Corrigan wasn’t convinced, saying that forest fires have been part of the natural cycle since before white settlers came to the valley, and humans are creating the greenhouse gasses that are warming the planet.

“We still need to address the reduction of CO2 going into the atmosphere from man-made sources,” Corrigan said.

In response, Boebert said she would prefer to have more energy production in the United States where there are more environmental regulations in place compared to countries like China that are currently building new coal-fired power plants.

Boebert said she would like to see more development of American natural resources. She said she supports mining for precious metals such as nickel and cobalt, which have become integral to today’s technology, and elements like uranium for nuclear energy production.

“I don’t think there is anyone who produces energy better than we do in the United States,” Boebert said.

When commissioners broached the local child care and housing crises, Boebert said the transition away from fossil fuels is partly to blame because it has led to a decline in the well-paying jobs these mines and plants offered.

“Those were high-paying jobs where mom could stay home if she wanted to,” Boebert said. “I was able to stay home with three of my boys because my husband was drilling for natural gas, and it was a good-paying job, using American resources.”

Commissioner Beth Melton pushed Boebert to support legislation that would help build more child care capacity, decrease costs for families and increase wages for child care workers.

“This is a sector of the economy that needs to work,” Melton said. “It needs to work so that parents can have care for their children so they can go to work.”

Boebert pointed to added unemployment benefits as a reason for why providers in child care and employers in other industries are struggling to find staff.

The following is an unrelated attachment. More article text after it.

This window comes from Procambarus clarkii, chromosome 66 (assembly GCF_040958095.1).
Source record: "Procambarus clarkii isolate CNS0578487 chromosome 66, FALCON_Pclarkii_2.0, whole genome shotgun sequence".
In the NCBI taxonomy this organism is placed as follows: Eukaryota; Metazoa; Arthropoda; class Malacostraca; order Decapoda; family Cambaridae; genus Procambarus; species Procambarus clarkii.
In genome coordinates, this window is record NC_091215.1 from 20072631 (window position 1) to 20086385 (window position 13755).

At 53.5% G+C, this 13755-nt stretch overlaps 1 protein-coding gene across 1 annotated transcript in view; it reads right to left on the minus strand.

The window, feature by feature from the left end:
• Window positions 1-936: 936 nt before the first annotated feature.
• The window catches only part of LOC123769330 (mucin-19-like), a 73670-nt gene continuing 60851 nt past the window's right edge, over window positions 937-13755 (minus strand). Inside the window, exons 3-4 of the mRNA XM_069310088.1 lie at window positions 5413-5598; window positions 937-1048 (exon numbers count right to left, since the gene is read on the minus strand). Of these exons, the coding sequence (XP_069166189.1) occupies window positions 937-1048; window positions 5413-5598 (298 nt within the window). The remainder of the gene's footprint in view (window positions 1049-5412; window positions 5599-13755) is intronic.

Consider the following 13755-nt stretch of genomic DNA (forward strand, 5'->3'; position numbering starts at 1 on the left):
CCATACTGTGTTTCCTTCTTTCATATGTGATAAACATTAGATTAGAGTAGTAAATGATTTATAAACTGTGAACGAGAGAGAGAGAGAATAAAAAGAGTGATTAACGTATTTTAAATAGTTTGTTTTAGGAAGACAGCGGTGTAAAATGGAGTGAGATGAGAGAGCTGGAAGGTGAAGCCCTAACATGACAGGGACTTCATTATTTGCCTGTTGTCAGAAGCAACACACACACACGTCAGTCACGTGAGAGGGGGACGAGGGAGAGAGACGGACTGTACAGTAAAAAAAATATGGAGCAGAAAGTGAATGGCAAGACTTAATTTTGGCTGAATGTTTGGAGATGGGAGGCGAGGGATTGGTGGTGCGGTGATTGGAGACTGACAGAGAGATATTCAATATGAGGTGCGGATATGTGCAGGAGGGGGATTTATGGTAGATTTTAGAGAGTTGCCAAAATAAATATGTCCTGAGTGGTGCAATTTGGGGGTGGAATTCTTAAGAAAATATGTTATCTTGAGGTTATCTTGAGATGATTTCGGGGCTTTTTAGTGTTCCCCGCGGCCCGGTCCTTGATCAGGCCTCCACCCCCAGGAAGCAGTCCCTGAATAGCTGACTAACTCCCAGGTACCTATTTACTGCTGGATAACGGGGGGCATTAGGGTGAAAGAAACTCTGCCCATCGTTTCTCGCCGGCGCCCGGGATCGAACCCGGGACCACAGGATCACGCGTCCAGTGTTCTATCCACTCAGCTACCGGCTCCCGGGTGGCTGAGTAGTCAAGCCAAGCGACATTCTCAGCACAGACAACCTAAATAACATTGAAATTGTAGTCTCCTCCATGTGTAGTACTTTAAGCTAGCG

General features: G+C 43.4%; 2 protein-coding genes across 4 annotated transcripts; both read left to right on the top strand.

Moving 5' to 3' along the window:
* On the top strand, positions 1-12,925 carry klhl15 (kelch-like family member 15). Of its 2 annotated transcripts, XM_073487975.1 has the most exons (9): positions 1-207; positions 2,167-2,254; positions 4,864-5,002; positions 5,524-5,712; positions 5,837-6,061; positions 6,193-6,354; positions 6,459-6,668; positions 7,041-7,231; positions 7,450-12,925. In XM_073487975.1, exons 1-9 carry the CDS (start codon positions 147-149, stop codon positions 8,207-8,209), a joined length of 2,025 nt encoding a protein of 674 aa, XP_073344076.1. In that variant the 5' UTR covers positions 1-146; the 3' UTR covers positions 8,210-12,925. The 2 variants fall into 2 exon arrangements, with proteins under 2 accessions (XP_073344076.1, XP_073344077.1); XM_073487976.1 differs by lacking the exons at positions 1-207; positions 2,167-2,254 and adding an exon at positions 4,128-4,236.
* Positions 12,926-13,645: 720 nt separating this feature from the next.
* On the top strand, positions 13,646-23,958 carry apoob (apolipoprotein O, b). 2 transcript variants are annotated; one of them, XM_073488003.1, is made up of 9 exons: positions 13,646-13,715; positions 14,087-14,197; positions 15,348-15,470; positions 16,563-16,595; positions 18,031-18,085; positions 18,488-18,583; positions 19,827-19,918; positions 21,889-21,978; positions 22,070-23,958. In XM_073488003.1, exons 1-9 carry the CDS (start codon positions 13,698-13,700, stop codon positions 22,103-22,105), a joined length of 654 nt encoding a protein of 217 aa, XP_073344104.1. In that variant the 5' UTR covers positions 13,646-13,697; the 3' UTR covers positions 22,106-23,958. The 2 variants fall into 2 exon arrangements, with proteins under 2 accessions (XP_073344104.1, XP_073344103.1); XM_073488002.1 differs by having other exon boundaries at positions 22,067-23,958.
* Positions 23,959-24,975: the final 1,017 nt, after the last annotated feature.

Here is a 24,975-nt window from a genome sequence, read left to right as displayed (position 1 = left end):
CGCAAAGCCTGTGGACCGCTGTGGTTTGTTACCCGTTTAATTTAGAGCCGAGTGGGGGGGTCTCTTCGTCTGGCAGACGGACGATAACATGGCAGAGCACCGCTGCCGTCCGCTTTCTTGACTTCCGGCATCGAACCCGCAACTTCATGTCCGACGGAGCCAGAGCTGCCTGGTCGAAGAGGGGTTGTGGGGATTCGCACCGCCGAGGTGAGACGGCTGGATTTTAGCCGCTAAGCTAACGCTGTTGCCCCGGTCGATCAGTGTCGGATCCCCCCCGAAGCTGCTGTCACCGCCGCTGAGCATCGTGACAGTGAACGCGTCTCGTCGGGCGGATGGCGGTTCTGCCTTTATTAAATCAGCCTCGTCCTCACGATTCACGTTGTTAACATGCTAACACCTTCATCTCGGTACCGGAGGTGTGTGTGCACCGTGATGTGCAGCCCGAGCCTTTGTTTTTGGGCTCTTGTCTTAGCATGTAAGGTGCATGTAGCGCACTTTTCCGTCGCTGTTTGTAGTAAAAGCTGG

But while not everyone in the community is fully on board with shuttering of local power plants, Melton said the transition is happening. When these plants close, Melton said she expects to see a drop in wages in Routt County.

“This is a business decision for Xcel (Energy Colorado) in terms of what they are going to do, and the impact we’re going to have is pretty minimal,” Melton said.

Melton is the vice chair of Colorado’s Just Transition Advisory Committee, and she said Boebert could help when it comes to leveraging money from the federal government to support families in these communities.

“I am certainly here to listen, and if there is something that’s available, we can look into it.” Boebert said. “But at some point we can’t just push out what’s our economic driver and then expect us to be able to afford what we do.”

Corrigan also asked Boebert to support the bipartisan infrastructure package that was passed last week that could help provide funding for the town of Oak Creek as it looks for funding to repair Sheriff’s Reservoir, its water supply.

“I understand that you’re not fond of some of the spending provisions of that bill, but I want you to reflect upon the needs of these tiny communities that really don’t have any other source for help along those lines,” Corrigan said.

Boebert said she disagrees with about 80% of the bipartisan bill and instead has her own smaller package that would utilize money passed for pandemic relief. As is, she said she could not support the bill, especially after House Speaker Nancy Pelosi said it would not pass the House without a larger package passed entirely on the votes of Democrats in the Senate.

“As is, I cannot see myself supporting that infrastructure bill,” Boebert said. “I’m not coming at this with just a rubber stamp. No, I am offering a counter solution, and I would love to see that part of the conversation.”